I empathize with those who may feel threatened by technologies and digital business strategies, it can be scary. It seems like machines are replacing human minds, digital platforms are replacing real products, and artificial intelligence is replacing connection and critical thinking. I have great news, this is not the case. In fact, research at the MIT Sloan School of Management has consistently argued for a rebalancing, not a replacement.

The future of work still has humans talking to each other, connecting, collaborating, thinking, coordinating, strategizing, and working together.

By now you have probably launched your own investigation into ChatGPT’s capabilities, so I won’t belabor the point. If not, go to and give it a try. Regardless of OpenAI’s ability to write sentences and answer a wide variety of queries, here is what you should know to anchor your fears and enthusiasm about ChatGPT.

  • The need for human engagement to coordinate and negotiate terms of business contracts will remain.
  • The need for the human skill of defining contextual details, thinking critically, and tailoring messages to specific audiences will remain.
  • The need to provide personal examples and take human needs and emotions into consideration will always remain.

Leveraging AI writing tools

So then, how can we leverage artificial intelligence tools like ChatGPT? These tools can be used as a start or a baseline to develop useful messages to address real issues. Machines will not replace the need for examples and experiences that put data and information into perspective. There must be balance.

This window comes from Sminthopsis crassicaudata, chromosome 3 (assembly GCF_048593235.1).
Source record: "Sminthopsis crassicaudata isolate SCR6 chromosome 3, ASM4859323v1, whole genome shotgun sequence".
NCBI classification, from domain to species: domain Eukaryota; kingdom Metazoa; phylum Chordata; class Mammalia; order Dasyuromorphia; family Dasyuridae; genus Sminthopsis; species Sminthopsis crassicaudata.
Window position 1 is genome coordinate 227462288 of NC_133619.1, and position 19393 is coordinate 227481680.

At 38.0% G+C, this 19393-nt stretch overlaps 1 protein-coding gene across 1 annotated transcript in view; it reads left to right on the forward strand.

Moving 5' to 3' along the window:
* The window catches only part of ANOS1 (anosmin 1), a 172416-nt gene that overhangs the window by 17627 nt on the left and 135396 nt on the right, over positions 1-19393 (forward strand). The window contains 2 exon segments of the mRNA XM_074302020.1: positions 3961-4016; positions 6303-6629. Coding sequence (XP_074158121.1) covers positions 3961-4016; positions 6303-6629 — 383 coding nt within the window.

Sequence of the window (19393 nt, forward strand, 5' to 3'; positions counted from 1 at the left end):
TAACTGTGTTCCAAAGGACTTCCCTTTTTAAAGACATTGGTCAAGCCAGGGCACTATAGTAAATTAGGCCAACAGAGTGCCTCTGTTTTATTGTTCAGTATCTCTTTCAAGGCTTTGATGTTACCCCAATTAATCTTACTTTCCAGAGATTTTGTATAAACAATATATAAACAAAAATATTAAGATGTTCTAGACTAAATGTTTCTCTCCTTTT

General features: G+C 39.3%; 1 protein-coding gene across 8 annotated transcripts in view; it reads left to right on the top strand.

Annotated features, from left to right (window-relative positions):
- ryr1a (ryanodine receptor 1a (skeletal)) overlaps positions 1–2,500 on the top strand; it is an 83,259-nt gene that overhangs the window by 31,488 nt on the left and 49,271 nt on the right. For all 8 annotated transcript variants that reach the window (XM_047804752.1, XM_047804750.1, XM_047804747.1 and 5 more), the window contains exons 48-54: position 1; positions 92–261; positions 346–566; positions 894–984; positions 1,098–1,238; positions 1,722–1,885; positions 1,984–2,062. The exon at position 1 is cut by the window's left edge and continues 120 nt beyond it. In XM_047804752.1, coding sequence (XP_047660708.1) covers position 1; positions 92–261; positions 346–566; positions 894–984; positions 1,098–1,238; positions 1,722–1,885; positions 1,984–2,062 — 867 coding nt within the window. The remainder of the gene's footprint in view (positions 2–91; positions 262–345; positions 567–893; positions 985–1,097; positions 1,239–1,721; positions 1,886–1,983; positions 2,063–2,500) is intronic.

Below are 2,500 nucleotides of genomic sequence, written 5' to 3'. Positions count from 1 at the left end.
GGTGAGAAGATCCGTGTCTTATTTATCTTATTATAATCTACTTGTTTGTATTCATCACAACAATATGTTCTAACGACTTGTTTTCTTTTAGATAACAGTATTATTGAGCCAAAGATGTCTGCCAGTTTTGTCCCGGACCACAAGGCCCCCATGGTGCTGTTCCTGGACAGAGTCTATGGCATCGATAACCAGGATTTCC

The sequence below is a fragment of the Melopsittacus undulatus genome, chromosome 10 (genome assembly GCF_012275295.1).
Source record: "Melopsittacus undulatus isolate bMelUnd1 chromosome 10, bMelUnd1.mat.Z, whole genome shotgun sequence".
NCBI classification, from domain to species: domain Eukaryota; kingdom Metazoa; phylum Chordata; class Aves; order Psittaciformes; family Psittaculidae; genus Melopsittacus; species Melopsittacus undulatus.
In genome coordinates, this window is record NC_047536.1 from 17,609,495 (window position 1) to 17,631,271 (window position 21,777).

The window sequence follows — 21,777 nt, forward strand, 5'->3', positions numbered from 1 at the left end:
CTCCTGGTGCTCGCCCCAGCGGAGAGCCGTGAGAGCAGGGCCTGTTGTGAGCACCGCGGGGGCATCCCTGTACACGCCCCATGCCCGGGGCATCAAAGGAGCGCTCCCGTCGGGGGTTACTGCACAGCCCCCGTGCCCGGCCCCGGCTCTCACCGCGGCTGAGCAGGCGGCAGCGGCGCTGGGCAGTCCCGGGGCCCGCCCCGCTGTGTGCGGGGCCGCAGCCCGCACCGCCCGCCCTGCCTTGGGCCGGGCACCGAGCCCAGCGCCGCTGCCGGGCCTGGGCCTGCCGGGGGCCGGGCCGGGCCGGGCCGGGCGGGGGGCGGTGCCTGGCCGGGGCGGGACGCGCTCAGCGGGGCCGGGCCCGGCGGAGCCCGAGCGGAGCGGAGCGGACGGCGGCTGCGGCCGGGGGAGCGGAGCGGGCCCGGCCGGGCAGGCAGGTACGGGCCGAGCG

My advice to fellow educators, content developers, instructional designers, and other learning professionals, is to have fun with artificial intelligence tools like ChatGPT, Jasper, and others. Machines do not and cannot replace the value of our thoughts and emotional connections in the workplace.

Digital technologies should make work easier, more efficient, and create better work and learning experiences. It cannot and will not replace human minds and the ability to reason and relate; instead, for maximum benefit, technology should be integrated with how we work and learn. So, yes, the future is digital, but the future is definitely still human.

About Dr. Keera Godfrey

Dr. Keera Godfrey is the founder and CEO of Naris Communications, a change management consultancy specializing in digital adoption and culture transformation.

She is passionate about helping businesses prepare their employees and customers for the behavior and culture shifts necessary for successful digitization and digital transformation. She leverages data science with a human-centered approach to communications, learning, and strategic engagements all levels of the business ecosystem.

Reach out to her on LinkedIn and ask about how she can support your digital transformational strategy and design. She’d be delighted to have a conversation!

Leave a Reply